The team woke up early on Sunday morning.  They were eager to get started and take advantage of the opportunities on the golf course. Ramnath led the team with a 73 despite being assessed a two stroke penalty on his 18th hole – so his round was a very good one.  His tee shot finished in a hazard but was playable, but Ramnath was going to have to stand with one foot in the water to hit his shot.  He tested the depth of the water before he stepped into it to make sure that he wasn't going to go in too deeply, and although he gained no advantage, it was technically considered 'testing conditions in a hazard.'  Mirchandani returned to his usual form with a strong 74. Lederhausen , Cho, and Lai shot 78, 79, and 80, respectively. Although the men executed many memorable shots, they weren't able to advance their position and finished in 6th place.  The Princeton Tigers played phenomenal golf when they needed it most on Sunday, and were able to take the lead from Yale and finish the tournament as Ivy League Champions.

This year's championship was definitely a great learning experience.  Everyone saw improvements in all parts of their games from the start of the season, but also saw that certain tendencies are hard to overwrite.  Though it may not seem like it, they are not far from achieving their goal of winning an Ivy Championship.  However, to do so will require coming to the correct conclusions about which controllable factors they're doing correctly and what they need to change.  They will be working on those items between now and the fall, though most will have to work on it in between jobs and internships over the summer. Good golf comes from time spent working on the right things.& nbsp; They are now working on more of the right things – they just need to be very disciplined to do things the right way 100% of the time – no matter what the conditions or situation.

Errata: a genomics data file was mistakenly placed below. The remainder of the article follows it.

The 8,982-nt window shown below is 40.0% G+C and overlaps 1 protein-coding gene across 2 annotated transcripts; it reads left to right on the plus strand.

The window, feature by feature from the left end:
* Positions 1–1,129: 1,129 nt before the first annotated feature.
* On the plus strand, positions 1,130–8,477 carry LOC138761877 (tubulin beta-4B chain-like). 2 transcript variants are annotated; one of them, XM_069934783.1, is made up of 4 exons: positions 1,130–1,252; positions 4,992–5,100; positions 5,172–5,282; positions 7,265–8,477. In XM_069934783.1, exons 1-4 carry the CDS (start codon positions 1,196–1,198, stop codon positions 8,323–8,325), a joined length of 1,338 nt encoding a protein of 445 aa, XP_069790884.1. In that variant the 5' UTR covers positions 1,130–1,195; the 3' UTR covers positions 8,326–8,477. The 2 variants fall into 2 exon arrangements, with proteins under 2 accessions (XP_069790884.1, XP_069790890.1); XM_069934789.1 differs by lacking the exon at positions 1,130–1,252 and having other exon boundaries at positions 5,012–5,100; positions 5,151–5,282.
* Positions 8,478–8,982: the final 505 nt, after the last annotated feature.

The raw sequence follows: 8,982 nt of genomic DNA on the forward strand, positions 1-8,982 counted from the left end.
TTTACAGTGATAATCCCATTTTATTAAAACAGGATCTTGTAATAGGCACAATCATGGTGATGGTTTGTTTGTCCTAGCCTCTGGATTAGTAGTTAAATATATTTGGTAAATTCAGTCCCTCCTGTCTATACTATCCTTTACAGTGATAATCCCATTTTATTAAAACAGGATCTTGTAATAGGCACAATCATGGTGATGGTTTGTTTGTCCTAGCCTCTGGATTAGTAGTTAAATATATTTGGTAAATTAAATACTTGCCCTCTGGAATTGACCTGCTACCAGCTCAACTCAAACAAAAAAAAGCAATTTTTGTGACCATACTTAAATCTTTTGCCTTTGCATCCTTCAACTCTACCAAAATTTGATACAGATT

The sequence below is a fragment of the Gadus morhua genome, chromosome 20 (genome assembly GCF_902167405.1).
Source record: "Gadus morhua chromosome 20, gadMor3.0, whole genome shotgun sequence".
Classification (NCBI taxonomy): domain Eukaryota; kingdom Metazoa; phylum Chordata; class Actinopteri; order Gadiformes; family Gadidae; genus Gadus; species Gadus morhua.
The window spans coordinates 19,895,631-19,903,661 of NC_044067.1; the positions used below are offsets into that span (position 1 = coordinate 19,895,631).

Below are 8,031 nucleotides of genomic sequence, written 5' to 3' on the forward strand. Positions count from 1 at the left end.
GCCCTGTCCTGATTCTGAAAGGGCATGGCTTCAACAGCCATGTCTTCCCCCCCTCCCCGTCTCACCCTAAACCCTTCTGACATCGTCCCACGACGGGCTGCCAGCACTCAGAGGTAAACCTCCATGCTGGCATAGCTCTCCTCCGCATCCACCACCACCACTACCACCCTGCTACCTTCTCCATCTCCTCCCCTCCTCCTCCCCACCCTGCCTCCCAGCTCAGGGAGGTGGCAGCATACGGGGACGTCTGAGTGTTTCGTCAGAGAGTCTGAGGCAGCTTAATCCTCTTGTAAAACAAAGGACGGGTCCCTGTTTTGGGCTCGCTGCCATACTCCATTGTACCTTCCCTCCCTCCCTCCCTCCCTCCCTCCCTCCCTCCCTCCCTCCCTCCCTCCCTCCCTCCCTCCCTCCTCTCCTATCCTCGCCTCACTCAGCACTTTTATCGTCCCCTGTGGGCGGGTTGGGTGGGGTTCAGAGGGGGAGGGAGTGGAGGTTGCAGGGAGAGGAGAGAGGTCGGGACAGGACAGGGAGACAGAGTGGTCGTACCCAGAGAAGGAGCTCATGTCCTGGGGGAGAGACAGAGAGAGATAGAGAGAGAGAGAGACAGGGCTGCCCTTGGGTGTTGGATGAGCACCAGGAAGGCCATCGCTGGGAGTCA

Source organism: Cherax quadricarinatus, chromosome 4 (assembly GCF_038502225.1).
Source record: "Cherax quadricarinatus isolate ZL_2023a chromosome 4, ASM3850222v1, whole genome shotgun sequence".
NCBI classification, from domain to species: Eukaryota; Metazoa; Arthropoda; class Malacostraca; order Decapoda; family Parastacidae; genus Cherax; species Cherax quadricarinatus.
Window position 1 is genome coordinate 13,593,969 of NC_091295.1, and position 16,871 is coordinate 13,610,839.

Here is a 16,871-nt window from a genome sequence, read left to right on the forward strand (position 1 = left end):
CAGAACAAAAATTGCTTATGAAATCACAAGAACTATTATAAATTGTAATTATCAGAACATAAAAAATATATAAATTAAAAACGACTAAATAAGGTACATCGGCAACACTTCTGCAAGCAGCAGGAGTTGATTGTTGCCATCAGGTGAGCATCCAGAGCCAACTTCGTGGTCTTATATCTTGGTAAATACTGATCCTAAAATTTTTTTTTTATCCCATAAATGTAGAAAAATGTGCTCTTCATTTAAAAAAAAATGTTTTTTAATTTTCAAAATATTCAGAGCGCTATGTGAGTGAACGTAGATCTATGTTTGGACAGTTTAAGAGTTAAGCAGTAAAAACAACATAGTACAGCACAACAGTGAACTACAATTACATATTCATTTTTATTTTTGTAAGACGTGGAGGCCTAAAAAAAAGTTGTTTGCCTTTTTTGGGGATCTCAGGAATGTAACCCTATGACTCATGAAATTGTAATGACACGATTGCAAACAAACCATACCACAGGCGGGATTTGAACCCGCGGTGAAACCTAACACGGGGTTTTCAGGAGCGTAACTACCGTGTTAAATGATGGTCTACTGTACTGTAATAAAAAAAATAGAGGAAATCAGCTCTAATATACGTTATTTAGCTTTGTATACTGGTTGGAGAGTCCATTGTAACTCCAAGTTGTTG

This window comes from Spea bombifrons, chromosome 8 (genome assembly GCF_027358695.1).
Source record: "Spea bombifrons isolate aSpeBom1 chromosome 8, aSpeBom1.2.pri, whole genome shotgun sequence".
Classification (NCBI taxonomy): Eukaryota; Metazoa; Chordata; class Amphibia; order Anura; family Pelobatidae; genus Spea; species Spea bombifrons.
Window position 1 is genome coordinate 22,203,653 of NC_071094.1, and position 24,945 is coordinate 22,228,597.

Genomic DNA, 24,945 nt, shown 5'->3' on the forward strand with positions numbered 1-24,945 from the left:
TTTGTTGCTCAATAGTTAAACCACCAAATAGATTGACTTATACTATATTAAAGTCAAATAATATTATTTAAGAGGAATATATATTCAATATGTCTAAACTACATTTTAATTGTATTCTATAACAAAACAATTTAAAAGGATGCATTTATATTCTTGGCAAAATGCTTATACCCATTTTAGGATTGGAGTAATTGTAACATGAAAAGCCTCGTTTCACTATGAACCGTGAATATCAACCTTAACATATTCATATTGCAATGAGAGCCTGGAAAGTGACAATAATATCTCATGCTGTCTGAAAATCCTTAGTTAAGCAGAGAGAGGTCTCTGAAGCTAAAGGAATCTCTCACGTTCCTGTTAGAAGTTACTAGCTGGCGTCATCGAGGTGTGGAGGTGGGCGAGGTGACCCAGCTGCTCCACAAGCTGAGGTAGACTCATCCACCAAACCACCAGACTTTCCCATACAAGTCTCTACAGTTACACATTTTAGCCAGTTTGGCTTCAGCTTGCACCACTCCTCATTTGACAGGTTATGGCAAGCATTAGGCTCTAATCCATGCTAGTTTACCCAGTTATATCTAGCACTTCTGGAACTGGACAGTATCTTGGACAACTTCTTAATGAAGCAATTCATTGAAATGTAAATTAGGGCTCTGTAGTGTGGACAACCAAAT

Coaches Rhoads, Joseph, and Schernecker would like to thank all of the parents for coming and supporting the teams last week and all year, all of the Friends for their ongoing support, and every other person and facility that has helped the program this year.  Most of all, the coaches want to thank the team members for all the smart and hard work, their camaraderie and team spirit, and their determination to get better.  It will pay off…it's just a matter of time.